Wanted In Asia: Spanish-Language Teachers
Forget about teaching English abroad: China and other Asian countries are struggling to meet increasing demand for Spanish-language instruction, according to a new report.
Kecia Lynn has worked as a technical writer, editor, software developer, arts administrator, summer camp director, and television host. A graduate of Case Western Reserve University and the Iowa Writers' Workshop, she is currently living in Iowa City and working on her first novel.
What's the Latest Development?
A report released last week by the Cervantes Institute detailed the organization's new focus on supplying Spanish-language instruction to Asian countries, where interest in the language and in Hispanic culture has increased dramatically in recent years. Currently, the 90 universities in the region that offer Spanish courses teach 25,000 students, a marked jump from 2000, when only 1,500 students existed. Japan is preparing to offer Spanish instruction to all of its high school students, and China currently sends students to universities across Spain and Latin America because there aren't enough Spanish teachers available.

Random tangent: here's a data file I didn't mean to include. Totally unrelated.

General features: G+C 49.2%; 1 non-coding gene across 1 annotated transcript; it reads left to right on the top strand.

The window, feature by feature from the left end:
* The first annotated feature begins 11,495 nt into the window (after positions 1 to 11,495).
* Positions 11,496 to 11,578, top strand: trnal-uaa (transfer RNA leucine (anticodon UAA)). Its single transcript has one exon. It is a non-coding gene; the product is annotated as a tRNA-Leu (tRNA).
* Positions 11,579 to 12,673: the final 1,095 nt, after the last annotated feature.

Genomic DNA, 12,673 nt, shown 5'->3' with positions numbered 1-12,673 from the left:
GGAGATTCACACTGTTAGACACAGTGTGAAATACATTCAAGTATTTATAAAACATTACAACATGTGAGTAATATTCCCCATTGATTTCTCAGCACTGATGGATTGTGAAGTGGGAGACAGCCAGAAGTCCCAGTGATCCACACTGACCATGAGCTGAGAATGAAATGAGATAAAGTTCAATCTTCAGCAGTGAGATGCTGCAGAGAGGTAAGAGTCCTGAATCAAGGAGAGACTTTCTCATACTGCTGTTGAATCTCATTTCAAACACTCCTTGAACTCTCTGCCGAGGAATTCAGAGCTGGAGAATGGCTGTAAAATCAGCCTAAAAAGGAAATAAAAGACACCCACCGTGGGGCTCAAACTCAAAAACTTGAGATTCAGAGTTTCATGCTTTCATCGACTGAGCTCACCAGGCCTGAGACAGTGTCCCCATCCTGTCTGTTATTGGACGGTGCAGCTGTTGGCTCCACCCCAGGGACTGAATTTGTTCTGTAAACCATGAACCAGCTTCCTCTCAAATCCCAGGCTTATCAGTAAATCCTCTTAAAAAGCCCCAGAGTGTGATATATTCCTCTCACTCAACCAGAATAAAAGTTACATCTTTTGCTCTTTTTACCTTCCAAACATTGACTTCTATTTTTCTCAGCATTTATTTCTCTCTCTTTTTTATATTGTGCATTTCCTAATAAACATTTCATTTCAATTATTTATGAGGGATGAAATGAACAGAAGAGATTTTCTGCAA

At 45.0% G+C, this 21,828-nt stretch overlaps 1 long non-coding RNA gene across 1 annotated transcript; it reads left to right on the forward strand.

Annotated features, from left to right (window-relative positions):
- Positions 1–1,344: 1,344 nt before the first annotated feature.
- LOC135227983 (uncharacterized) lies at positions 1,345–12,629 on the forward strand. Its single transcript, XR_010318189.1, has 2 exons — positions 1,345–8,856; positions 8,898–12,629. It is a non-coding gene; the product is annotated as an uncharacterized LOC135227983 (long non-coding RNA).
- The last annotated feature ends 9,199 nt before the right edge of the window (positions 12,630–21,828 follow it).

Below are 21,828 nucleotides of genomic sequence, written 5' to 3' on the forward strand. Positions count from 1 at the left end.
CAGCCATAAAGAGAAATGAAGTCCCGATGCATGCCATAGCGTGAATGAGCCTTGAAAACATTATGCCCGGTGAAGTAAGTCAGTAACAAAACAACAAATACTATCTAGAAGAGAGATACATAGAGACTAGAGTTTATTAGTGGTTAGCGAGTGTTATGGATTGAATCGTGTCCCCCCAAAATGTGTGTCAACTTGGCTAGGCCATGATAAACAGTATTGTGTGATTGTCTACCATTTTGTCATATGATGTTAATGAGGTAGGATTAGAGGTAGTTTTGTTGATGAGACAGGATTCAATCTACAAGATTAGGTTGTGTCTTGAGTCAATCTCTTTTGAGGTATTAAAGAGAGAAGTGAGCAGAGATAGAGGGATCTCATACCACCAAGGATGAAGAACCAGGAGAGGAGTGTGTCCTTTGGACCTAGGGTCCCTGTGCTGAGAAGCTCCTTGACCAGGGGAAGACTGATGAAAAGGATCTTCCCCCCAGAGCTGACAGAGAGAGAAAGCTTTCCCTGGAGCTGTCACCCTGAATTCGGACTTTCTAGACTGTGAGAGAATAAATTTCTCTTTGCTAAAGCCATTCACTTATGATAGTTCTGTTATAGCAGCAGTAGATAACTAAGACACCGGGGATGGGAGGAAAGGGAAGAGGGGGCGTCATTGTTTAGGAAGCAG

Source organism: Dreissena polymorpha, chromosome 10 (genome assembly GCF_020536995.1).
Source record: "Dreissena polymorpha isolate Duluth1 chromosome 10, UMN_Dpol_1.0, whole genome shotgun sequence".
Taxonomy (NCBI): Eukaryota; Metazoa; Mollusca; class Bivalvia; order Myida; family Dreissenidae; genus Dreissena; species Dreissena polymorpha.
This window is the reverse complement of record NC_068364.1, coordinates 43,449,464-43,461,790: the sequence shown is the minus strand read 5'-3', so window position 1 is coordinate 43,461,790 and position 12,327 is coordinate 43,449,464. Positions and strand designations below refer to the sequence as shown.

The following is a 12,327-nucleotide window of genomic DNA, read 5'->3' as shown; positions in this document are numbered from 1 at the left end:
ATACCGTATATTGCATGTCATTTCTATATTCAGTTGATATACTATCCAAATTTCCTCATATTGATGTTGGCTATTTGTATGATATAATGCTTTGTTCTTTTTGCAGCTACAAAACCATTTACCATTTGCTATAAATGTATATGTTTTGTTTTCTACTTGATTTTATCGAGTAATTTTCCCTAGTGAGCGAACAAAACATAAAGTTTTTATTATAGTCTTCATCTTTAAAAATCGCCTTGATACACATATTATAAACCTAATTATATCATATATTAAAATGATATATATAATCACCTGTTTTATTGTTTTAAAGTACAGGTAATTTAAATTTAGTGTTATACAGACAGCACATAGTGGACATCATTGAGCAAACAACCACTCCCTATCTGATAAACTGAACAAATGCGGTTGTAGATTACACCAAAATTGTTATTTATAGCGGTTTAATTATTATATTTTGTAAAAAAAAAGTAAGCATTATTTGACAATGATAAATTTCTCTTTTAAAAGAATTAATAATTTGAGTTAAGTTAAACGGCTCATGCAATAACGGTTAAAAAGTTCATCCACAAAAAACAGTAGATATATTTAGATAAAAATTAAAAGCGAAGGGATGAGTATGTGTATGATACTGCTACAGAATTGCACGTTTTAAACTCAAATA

What's the Big Idea?
Today, Spanish is the most commonly used language in the world after Mandarin Chinese, the most commonly used language on Twitter after English, and the third most popular Internet language after Chinese and English. Eighteen million are learning Spanish as a foreign language, many of them young people hoping to gain a career advantage. Cervantes Institute director Victor Garcia de la Concha says that in a few generations, "10 percent of the world’s population will understand Spanish, and the United States will be the country with the highest volume of Spanish-speakers, after Mexico."
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